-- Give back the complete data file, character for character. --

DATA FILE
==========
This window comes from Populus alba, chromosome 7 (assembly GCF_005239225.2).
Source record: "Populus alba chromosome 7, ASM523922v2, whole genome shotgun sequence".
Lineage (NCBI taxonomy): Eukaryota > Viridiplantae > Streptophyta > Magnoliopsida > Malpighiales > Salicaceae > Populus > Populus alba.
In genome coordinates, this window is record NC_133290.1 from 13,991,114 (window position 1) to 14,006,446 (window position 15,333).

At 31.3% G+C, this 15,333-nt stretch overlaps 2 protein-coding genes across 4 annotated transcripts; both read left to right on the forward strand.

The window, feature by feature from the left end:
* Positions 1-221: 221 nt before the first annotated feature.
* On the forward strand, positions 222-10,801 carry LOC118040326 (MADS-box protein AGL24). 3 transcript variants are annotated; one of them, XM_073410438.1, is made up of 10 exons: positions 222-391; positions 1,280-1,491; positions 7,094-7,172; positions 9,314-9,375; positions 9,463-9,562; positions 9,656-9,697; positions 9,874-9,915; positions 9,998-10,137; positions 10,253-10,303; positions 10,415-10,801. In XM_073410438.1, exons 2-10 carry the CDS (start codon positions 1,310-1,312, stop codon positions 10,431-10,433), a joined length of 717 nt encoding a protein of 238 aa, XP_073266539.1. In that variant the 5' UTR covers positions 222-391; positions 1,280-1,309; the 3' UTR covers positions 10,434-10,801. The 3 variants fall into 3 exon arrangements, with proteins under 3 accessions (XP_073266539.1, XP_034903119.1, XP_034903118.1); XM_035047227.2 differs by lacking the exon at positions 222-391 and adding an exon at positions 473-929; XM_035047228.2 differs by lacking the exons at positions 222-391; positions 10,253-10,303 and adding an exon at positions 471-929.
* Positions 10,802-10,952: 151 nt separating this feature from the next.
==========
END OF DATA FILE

This window comes from Populus alba, chromosome 7 (assembly GCF_005239225.2).
Source record: "Populus alba chromosome 7, ASM523922v2, whole genome shotgun sequence".
Lineage (NCBI taxonomy): Eukaryota > Viridiplantae > Streptophyta > Magnoliopsida > Malpighiales > Salicaceae > Populus > Populus alba.
In genome coordinates, this window is record NC_133290.1 from 13,991,114 (window position 1) to 14,006,446 (window position 15,333).

At 31.3% G+C, this 15,333-nt stretch overlaps 2 protein-coding genes across 4 annotated transcripts; both read left to right on the forward strand.

The window, feature by feature from the left end:
* Positions 1-221: 221 nt before the first annotated feature.
* On the forward strand, positions 222-10,801 carry LOC118040326 (MADS-box protein AGL24). 3 transcript variants are annotated; one of them, XM_073410438.1, is made up of 10 exons: positions 222-391; positions 1,280-1,491; positions 7,094-7,172; positions 9,314-9,375; positions 9,463-9,562; positions 9,656-9,697; positions 9,874-9,915; positions 9,998-10,137; positions 10,253-10,303; positions 10,415-10,801. In XM_073410438.1, exons 2-10 carry the CDS (start codon positions 1,310-1,312, stop codon positions 10,431-10,433), a joined length of 717 nt encoding a protein of 238 aa, XP_073266539.1. In that variant the 5' UTR covers positions 222-391; positions 1,280-1,309; the 3' UTR covers positions 10,434-10,801. The 3 variants fall into 3 exon arrangements, with proteins under 3 accessions (XP_073266539.1, XP_034903119.1, XP_034903118.1); XM_035047227.2 differs by lacking the exon at positions 222-391 and adding an exon at positions 473-929; XM_035047228.2 differs by lacking the exons at positions 222-391; positions 10,253-10,303 and adding an exon at positions 471-929.
* Positions 10,802-10,952: 151 nt separating this feature from the next.